Imagine the following scenario: You have just graduated from college, racking up at least five figures in debt in the process. During your studies you became increasingly aware how human society keeps affecting the environment. The Great Recession has left you chasing job opportunities wherever they arise, including across city, state and country borders.
You were fully enmeshed in the world wide web from a young age, so your digital properties likely outnumber physical ones. Finally, life in contemporary society has taught you that relying on established power structures means you are probably going to go down with them when they shake and fall, so you’ve grown to become as self-sufficient as possible.
What we were just describing is an all-too-common situation for individuals belonging to the so-called Generation Y. Millennials, as they are being called nowadays, are entering a phase of their lives where they have to find meaningful employment, establish themselves in the community, and secure tenable living conditions.
However, the financial collapse of 2007/8 has changed both the state of the housing market, as well as peoples’ expectations regarding what sustainable living entails. Enter the Tiny House Movement.
This growing trend in housing is based around the idea that living in tiny, one-room houses is a viable alternative to settling in a regular house or apartment. And it appears that millennials are especially keen on taking it up. To help clarify why a tiny home is an attractive option for some millennials (and an undesirable one for others), we have compiled a list of pros and cons associated with this new style of living.
- They are affordable, both short term and long term. They cost less to build, heat, maintain and repair, which is especially relevant for people who are just starting out living independently. It is likely that you had to saddle yourself with debt for college as a millennial, why add insult to injury with long-term mortgages as well?
- They are environment-friendly. Their size means that they require substantially fewer building materials to construct, which makes it viable to use more expensive, eco-friendly components and still keep costs down overall. Relying on solar energy for heating and electricity is something tiny homes can brag about over other, less sustainable housing options.
- They are mobile. A tiny house can easily be fitted on a flatbed truck, which makes delivering them to buyers, as well as future resettling really easy. Whether they are stuck with a bout of wanderlust, seeking new job opportunities, or just want to spend a season living close to a beach, by the experience of trustworthy migration agents – millennials are sure to appreciate the fact that they can simply pack-up their house and go on their way.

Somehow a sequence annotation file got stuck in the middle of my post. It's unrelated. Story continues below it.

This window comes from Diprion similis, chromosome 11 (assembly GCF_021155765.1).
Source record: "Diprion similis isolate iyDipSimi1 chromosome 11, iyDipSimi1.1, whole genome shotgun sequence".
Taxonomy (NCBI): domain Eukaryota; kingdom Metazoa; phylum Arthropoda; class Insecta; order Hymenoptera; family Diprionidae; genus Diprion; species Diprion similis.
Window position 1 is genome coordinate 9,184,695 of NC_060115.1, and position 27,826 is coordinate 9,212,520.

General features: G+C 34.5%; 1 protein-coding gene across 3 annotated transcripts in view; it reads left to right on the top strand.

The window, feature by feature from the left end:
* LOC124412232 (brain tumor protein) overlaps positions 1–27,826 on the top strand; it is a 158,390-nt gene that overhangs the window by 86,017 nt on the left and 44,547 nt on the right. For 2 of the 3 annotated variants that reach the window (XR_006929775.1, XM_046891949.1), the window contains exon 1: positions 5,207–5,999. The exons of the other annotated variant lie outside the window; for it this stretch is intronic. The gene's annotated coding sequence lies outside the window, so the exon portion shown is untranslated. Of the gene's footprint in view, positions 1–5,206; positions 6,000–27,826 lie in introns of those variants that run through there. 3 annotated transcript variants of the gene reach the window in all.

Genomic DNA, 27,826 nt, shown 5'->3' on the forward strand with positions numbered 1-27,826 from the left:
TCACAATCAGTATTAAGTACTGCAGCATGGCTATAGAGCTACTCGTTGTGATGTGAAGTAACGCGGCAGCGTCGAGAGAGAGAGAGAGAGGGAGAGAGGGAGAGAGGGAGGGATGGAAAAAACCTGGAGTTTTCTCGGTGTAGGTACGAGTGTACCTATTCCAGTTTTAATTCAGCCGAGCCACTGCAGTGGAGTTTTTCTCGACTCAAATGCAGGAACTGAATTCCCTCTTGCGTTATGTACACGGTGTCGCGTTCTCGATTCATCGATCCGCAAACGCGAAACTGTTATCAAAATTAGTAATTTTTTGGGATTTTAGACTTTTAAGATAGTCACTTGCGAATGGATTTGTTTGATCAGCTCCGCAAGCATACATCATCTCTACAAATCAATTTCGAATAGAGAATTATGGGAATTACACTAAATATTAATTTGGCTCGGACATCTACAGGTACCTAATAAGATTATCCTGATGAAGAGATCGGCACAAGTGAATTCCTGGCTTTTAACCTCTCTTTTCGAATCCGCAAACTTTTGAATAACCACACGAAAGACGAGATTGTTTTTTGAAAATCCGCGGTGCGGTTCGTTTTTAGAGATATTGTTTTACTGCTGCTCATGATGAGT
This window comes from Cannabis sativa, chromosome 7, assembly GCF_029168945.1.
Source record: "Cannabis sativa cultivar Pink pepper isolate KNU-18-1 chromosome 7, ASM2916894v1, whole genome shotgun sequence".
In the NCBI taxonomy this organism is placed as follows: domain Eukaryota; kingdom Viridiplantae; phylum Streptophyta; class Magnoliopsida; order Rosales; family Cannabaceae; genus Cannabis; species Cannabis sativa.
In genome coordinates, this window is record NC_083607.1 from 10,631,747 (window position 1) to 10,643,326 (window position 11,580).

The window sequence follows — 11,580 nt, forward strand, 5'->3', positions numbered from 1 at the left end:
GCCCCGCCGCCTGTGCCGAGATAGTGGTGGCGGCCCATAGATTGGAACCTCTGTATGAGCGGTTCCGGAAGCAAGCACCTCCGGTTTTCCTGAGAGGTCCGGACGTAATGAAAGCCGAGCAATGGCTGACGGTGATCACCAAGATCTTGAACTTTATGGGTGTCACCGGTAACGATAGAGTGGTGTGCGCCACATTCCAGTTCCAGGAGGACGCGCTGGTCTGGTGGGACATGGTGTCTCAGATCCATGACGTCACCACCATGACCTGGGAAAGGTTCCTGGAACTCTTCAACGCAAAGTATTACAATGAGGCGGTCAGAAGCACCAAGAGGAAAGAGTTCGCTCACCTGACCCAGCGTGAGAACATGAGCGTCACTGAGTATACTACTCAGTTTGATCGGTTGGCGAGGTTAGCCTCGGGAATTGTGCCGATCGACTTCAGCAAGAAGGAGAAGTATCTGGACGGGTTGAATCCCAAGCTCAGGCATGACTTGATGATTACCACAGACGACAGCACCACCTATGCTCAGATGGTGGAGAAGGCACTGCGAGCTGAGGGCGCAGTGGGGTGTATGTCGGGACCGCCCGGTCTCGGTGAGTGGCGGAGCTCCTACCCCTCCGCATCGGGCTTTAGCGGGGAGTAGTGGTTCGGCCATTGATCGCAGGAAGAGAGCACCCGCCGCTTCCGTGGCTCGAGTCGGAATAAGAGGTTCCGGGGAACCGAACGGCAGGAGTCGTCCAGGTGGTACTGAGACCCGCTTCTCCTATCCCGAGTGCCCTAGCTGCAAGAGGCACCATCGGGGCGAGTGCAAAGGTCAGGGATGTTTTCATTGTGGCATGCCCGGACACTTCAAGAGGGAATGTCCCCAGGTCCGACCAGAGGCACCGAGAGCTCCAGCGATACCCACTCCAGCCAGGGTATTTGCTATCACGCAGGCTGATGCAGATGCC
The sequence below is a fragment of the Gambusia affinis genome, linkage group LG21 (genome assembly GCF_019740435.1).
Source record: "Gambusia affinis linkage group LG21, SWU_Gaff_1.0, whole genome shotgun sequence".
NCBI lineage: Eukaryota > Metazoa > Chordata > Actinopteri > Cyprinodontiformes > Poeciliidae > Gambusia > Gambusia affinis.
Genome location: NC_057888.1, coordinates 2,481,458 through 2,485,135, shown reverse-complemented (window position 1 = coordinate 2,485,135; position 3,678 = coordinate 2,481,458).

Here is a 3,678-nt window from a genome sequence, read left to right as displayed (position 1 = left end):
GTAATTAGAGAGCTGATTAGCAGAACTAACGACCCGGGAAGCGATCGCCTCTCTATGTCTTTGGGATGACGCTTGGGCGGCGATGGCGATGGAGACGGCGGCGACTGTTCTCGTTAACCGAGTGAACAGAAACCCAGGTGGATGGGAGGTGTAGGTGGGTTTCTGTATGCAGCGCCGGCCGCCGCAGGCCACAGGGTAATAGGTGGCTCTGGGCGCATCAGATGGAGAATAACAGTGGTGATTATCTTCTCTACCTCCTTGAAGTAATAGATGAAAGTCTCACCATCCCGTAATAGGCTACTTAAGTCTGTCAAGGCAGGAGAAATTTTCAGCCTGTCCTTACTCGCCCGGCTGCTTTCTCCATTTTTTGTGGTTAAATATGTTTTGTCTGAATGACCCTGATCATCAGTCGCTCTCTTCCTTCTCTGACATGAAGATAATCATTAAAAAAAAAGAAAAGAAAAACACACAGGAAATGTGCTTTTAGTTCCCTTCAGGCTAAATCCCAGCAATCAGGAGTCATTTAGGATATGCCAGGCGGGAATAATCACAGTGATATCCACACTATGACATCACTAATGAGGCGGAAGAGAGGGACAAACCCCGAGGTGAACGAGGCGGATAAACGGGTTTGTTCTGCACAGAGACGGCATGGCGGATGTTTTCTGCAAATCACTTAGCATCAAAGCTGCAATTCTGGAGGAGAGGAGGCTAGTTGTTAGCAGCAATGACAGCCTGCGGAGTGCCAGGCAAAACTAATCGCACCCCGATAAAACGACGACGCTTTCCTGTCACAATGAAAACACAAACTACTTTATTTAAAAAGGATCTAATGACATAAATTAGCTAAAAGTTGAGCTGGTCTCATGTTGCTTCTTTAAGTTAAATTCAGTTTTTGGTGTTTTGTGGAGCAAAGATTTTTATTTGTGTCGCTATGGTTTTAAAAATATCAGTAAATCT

- They lack space. While this goes without saying, prospective millennials should really sit down and consider what this means in practice. For starters, forget about having separate rooms for work, recreation or dining. Combining functionality of multiple rooms into one is the norm for tiny houses, and this can cause problems if you are used to having a dedicated place for each daily activity. Second, storage space is extremely limited, meaning you can have less things overall, including supplies. Be prepared to let go of your favorite childhood toys, and go out on resupply runs more often. Finally, less space means that it is difficult to have people over, unless your guests are OK with having dinner on your bed.
- They are not the best place to start a family. While the prospect of raising a child in a cozy, dollhouse-like environment has a certain romantic appeal, in reality it can lead to all sorts of problems. Most tiny houses are designed with verticality in mind, and don’t come with safety railings, making it difficult for toddlers (and pregnant moms) to move around safely. Children grow fast as well, meaning you’re suddenly living with three people and, inevitably, an untidy mess of things in a single room, which can lead to all kinds of conflicts. One thing can lead to another, and suddenly you need a team of experienced family lawyers to untangle your legal situation. In short, those looking to start family down the line should probably reconsider whether living a tiny house is really worth it.
- Their legal status is not yet clearly defined. In practical terms, this means that you can run into problems when looking for a spot to put your tiny house down. Different countries, states and cities have different laws on which spaces can be used for residential purposes. Furthermore, it is much more difficult to find loans for a venture such as a tiny house, as they are usually not covered by the same legislation as regular houses or apartments.
Buying a tiny house has distinct advantages for enterprising, free-spirited millennials with a limited housing budget. That being said, living in a room-sized house is not for everyone, especially for those who plan on settling in the near future. Whatever may be the case, it is good that the option exists for those willing to embrace its pros and mitigate the cons.